Looks at the emerging discussion about the potential implications of Brexit for EU pensionsJump to full report >>
The design of pension systems is largely the responsibility of Member States. The regulatory framework at EU level covers:
The Pension and Lifetime Savings Association (PLSA) explains that UK workplace pension schemes tend to operate on a national basis but want access to investment opportunities and service providers in the EU:
EU legislation has an impact on them:
Following the vote on 23 June, the regulators said existing law would continue to apply until changed by the UK Government and Parliament (FCA Statement on European Union referendum result, 24 June 2016).
The PLSA said pension schemes need a strong economy, the right regulation and strong financial services. They did not want major regulatory upheaval:
UK pensions law is extensively intertwined with EU law, regulations and court rulings. There is no need to dismantle this framework - and very little to gain from doing so. (PLSA, Brexit and Pension Schemes: Getting the right deal for Britain’s savers, January 2017).
However, it would be important to protect them from any EU legislation on a solvency-based funding regime for pension schemes that might be introduced in the longer term (Ibid).
The ABI has set out 'five key asks' for UK insurers: securing an appropriate regulatory environment; retaining the ability to passport out of and into the UK; closely mirroring the EU data protection regime; an improved future migration policy that enables the employment of high-skilled professionals from both within and outside the EU; a strong focus on regulatory dialogue and interantional agreements on financial services markets (ABI press release, 12 December 2016).
Following the vote to leave, the Pensions Regulator warned against "knee-jerk reactions" but said trustees should review their position to understand the risks in the scheme's investment strategy and employer covenant (their legal obligation and financial ability to support the scheme). (Market volatility following the EU referendum: guidance statement from TPR, July 2016).
The PLSA has produced a Brexit to-do-list for trustees, setting out ten actions to ensure their scheme is well-placed to deal with Brexit, including reviewing the employer covenant funding status and investment strategy.
According to the PLSA, the UK has the larges pensions sector in Europe, providing pensions for 20 million people and with over £1 trillion of assets under management. It argues that a successful outcome from the Brexit negotiations would include the following:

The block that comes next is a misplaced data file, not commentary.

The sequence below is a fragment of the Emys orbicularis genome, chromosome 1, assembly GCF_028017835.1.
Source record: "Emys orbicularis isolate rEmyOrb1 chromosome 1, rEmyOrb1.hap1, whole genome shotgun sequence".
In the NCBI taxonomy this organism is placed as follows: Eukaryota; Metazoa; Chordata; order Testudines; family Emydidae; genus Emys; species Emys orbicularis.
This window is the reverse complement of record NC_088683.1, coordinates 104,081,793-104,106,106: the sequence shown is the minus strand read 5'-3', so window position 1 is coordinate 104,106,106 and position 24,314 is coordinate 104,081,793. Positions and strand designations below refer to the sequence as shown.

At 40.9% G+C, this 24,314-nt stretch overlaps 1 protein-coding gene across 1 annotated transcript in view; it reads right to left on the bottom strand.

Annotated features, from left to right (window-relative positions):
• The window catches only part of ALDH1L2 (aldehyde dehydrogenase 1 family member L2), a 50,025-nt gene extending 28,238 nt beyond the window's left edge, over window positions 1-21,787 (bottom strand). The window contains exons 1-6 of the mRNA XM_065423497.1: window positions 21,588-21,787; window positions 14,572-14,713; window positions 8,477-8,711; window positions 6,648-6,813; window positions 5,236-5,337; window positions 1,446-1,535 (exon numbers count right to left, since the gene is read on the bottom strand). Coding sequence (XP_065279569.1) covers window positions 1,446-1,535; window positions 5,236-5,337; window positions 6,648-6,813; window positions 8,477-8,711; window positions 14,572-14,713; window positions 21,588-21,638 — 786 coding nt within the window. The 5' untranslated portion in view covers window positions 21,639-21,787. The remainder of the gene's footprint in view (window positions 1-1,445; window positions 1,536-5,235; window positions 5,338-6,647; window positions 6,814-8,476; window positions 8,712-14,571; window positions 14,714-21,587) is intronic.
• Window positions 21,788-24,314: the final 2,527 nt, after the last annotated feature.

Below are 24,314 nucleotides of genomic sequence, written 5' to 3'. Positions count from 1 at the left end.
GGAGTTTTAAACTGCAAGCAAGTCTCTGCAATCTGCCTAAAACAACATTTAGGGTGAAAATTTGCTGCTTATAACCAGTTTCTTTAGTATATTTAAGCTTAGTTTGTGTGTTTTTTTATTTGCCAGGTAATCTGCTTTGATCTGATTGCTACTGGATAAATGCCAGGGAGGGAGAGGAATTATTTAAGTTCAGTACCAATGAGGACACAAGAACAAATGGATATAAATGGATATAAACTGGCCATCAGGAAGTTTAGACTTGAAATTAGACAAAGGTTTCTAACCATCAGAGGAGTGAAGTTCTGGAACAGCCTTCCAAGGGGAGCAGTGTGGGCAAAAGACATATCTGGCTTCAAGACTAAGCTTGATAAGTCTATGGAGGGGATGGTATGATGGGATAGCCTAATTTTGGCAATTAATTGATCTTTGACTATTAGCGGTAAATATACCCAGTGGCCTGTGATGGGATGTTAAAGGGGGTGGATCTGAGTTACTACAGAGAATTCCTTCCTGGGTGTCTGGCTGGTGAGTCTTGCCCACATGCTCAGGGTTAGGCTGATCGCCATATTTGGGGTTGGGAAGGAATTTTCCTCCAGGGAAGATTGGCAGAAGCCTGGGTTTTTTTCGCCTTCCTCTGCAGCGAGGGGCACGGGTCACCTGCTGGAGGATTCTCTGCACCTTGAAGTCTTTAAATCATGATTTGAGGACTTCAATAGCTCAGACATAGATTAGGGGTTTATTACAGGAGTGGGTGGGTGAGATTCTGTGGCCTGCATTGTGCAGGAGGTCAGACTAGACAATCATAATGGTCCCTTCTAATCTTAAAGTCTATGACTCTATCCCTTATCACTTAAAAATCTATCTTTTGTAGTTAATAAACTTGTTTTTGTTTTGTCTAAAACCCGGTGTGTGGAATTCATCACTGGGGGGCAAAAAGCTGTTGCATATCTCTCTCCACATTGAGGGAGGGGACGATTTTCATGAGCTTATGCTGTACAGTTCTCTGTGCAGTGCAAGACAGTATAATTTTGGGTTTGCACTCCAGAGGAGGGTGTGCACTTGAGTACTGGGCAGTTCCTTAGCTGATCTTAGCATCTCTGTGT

The ABI has called on the Government to “make a clear commitment that it will seek an early agreement with our European partners on a high level transitional implementation period which will help avoid economic shocks to both the UK and the EU”. It has also set out ‘five key asks’ for UK insurers:
Financial services across borders - there are a range of provisions across many different piececs of EU financial regulation which allow firms in Member States to provide financial services across the EU under a common set of rules and a single authorisation from their regulator (these are often referred to as 'financial services passports'). When the UK leaves the EU, those relying on a passport, which at that point falls away, may be in breach of local law. There are a range of possible solutions to those ranging from leaving firms to sort it out themselves, to mutually agreed and enacted solutions. The UK Government has committed, if necessary, to legislating for a 'temporary permissions' regime to allow EEA companies to continue to service insurance policies held by customers in the UK. It says there is a legitimate interest in mutual co-operation arrangements that recognise the interconnectedness of markets (The United Kingdom’s exit from and new partnership with the European Union, CM 9417, February 2017, para 8.26; Bank of England Financial Stability Report, June 2018, p8-9.) The Politcal Declaration published on 14 November explains that the future basis of co-operation will be 'equivalence', which is different and less extensive than the current systems of passported services.
Cross-border occupational pension schemes - Cross-border occupational pension schemes (i.e. schemes located in one Member State that have members working and contributing in another) are subject to particular requirements under the first European Occupational Pensions Directive (IORP). This required them to be 'fully funded' at all times. Although IORP II - due to be transposed into UK law by January 2019 - effectively removes this requirement, there is still a risk of increased regulatory compexity. (PLSA, January 2017). There are very few cross-border schemes in the EEA but a significant proportion operate between the UK and Ireland (of the 83 cross-border schemes operating across the EEA, Ireland is the home country for 26 and the UK for 19). Post-Brexit, the UK will need arrangements in place to enable schemes to continue to operate across borders. Draft regulations paid before Parliament as part of the Government's planning for the eventuality of the UK leaving the EU without a withdrawal agreement in place include provision for cross-border schemes to operate across borders post-Brexit (Explanatory memorandum, para 7.5-7.7).
Commons Briefing papers CBP-7629
Author: Djuna Thurley